“Stocks have reached what looks like a permanently high plateau” — Irving Fisher, economics professor, Yale University, 1929.
Irving Fisher was a brilliant economist who learned a lesson from his 1929 quote above: forecasting is hard. As we entered 2014, many observers, including me, thought there would be a price to pay for the 2013 extraordinary 33% gain in the U.S. stock market.
In my end-of-year commentary I forecast a 16% loss for U.S. stocks in 2014, and in January it looked like I was going to be right (see graph on the right). But then stock markets, both here and abroad, rallied in the next five months. 2014 isn’t over yet, but it’s looking like I’m going to be wrong.
In fact, everything is performing very well so far this year, and it just keeps getting better.
The June 28 issue of The Wall Street Journal carries the headline, “Financial Markets Enjoy Broadest Rally Since ‘93.” It’s very unusual for all asset classes—stocks, bonds, commodities, etc.—to all go up in value at the same time, but that’s what has happened in the first half of 2014, as shown in the graph on the right. The last time this happened was more than 20 years ago, in 1993. As the song says: “Don’t worry. Be happy.”
I’ll resist the temptation to double down on my market forecast for the remainder of the year and turn instead to an examination of what has been driving U.S. and foreign stock markets in the first half. History is much easier to get right than the future.
But before I dive in, I’d like to draw your attention to the hottest investment in pension land: target date funds. This $trillion train is speeding down a rickety track. You may want to get off the train, or you could help us fix the track. You can read more at “Understanding the Hidden Risks in Target Date Funds,” a short introduction to the situation.
This is one of those time-periods where the stuff in the middle has surprised by not performing in between the stuff on the ends. Mid-cap stocks have outperformed large and small companies, earning 8.4% in the first half. Similarly, large cap core stocks outperformed both large-cap value and large-cap growth, earning 9.2%. Small companies have lagged, earning 4.8%. I use the Surz Style Pure classifications throughout this commentary.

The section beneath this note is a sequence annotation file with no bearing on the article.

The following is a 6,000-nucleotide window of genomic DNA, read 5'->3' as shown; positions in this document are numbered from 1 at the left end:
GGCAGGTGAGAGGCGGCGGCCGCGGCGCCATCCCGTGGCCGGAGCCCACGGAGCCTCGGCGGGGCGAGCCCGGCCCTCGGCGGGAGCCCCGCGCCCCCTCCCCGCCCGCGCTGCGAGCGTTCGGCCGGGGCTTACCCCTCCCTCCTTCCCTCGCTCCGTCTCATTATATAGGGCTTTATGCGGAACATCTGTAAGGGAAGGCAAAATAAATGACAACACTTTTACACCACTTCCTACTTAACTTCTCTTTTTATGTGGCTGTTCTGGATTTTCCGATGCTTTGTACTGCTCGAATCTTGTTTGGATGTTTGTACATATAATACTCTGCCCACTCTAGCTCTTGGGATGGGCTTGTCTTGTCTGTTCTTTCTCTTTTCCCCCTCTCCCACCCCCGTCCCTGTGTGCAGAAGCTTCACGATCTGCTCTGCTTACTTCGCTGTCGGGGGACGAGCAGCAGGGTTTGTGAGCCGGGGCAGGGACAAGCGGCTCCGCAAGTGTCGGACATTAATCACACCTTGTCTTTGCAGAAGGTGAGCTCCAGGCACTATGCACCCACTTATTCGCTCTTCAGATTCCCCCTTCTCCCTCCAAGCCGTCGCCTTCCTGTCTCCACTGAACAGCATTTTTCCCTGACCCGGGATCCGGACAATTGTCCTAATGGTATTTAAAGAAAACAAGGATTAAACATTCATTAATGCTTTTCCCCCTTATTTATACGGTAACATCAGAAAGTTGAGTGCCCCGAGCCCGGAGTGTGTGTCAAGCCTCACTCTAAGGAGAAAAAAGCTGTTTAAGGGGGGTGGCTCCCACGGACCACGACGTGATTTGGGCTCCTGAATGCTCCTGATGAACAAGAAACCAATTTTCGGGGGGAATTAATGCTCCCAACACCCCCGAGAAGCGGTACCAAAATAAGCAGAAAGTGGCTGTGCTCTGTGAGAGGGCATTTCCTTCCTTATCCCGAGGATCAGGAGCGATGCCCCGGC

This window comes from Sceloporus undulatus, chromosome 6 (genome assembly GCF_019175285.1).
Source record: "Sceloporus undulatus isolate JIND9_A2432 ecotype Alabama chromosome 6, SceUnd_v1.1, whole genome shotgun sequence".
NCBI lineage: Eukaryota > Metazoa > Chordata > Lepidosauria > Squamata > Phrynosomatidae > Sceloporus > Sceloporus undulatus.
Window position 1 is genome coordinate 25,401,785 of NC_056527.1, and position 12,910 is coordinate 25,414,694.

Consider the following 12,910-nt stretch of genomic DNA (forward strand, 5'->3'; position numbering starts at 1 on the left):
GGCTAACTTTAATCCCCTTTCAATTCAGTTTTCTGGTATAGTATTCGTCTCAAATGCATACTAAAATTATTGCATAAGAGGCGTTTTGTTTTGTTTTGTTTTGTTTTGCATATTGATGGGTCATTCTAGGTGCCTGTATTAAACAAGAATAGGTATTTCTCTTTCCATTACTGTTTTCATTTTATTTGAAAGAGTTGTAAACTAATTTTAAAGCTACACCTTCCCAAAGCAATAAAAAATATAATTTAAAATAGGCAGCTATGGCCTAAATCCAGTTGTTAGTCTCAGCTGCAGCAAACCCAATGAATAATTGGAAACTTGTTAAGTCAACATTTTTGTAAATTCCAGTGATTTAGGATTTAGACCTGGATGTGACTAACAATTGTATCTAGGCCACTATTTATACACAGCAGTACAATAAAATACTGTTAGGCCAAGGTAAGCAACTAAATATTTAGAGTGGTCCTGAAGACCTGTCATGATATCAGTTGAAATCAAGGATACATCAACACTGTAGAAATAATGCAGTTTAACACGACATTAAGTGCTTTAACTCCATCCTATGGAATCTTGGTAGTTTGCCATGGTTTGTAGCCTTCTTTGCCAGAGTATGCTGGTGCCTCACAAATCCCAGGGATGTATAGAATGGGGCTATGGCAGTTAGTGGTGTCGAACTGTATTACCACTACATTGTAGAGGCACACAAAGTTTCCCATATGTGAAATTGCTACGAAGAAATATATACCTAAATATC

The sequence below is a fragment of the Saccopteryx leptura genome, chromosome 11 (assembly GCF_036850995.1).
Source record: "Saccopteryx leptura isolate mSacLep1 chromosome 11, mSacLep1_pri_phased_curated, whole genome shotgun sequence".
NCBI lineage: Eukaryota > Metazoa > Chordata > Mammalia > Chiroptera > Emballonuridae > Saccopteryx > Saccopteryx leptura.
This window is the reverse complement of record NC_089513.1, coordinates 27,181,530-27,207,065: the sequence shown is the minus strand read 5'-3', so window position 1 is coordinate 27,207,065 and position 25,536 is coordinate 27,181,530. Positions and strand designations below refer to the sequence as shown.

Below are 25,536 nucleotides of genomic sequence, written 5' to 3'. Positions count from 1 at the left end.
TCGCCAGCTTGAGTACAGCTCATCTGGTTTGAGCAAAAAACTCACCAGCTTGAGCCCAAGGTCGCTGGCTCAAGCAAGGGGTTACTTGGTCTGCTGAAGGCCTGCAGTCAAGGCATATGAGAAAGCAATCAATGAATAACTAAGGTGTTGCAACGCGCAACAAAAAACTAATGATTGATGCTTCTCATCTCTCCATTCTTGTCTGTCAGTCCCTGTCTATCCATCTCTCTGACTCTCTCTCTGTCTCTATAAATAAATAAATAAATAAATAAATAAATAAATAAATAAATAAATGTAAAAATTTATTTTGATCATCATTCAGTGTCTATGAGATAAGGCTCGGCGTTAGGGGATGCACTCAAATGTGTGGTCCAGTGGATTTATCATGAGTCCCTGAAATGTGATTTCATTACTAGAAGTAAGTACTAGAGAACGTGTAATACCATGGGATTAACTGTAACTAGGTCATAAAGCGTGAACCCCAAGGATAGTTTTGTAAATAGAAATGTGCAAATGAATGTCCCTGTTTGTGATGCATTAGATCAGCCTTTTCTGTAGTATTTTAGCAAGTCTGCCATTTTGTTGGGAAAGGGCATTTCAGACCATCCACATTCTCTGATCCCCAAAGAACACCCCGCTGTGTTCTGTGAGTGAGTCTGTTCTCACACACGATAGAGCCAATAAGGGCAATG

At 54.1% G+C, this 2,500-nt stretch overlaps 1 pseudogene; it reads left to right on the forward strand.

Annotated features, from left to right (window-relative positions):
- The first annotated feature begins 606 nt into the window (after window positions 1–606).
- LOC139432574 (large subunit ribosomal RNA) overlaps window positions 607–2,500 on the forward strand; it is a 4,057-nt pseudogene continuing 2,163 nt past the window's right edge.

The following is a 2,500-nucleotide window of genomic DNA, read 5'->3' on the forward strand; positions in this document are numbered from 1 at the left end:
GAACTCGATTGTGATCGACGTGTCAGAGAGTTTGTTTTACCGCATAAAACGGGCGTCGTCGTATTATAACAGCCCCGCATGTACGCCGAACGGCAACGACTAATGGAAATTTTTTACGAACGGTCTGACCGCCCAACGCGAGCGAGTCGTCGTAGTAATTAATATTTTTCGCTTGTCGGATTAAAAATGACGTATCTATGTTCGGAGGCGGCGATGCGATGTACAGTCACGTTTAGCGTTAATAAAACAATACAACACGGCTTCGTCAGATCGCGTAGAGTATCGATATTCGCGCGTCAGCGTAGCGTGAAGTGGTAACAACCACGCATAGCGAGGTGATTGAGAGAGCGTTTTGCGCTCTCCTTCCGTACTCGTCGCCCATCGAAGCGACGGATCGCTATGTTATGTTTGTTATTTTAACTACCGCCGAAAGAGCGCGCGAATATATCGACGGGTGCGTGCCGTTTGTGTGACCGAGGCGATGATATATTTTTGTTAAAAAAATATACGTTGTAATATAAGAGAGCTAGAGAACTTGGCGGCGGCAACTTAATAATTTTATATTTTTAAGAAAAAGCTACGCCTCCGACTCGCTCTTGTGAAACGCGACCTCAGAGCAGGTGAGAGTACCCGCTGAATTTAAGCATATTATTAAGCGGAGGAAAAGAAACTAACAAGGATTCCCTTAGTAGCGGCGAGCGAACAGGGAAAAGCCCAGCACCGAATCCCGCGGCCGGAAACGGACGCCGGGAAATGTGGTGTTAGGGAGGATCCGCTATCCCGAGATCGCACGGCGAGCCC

On the sector front, there has been a wide range of performance, with energy stocks earning 15% while consumer discretionary companies have lagged with a mere 1% return. Consumer discretionary stocks led last year’s rally with a 45% return, and energy companies were among the worst performing sectors. There have been reversals in economic sector performance, which leads us to heat maps and clues to momentum and reversals.
The interesting details lie in the cross-sections of styles with sectors, as shown in the heat map below. A heat map shows shades of green for “good,” which in this case is good performance relative to the total market. By contrast, shades of red are bad, indicating underperformance. Yellow is neutral.
In the table below, we see that the best performing market segment in the first half of 2014 was comprised of large-cap growth companies in the energy sector, earning 34.2%. And the worst performing segment was small-cap core in the utilities sector, losing 9.1%. Many quantitative managers employ momentum in their models, buying the “green” and selling the “red.” Non-quants, also known as fundamental managers, use heat maps as clues to segments of the market that are worth exploring, for both momentum and reversal potential.
Looking outside the U.S., foreign markets earned 7.7%, exceeding the U.S. stock market’s 7% return and EAFE’s 5% return. For those with a broad foreign mandate, EAFE has been easy to beat because the better performing regions are not included, namely Emerging Markets and Canada. Emerging Markets have led in the half with a 16% return. By contrast, the U.K. and Japan have earned only 3.5%.
On the style front, value led in the half with an 11% return while growth stocks earned less than half that amount. Further insights into overseas market behavior are provided by heat maps, as shown below. As you can see, both the UK and Japan were red in most styles. The best performing segment was Latin American technology stocks with a 43.3% return, while the worst performing companies were utilities in the U.K. with a 20.5% loss.
It just keeps getting better, until it doesn’t. Everything is up this year, but will it continue? Which asset classes will continue to deliver strong returns (momentum) and which will not (reversals, also known as regressions to the mean). We’ve already seen reversals in U.S. economic sectors. I’d like to hear your thoughts. As Yogi Berra said, “The future ain’t what it used to be.”
We all have outlooks on the economy and the stock market, and adjust our thinking as results roll in. I personally remain surprised and grateful that stocks have performed so well in the past five years, following the 2008-2009 meltdown; it’s been a long-term reversal. You can use the information above to test your personal outlooks, to see which are unfolding as you think they should and which are not, with the intention to clear the haze from those crystal balls.
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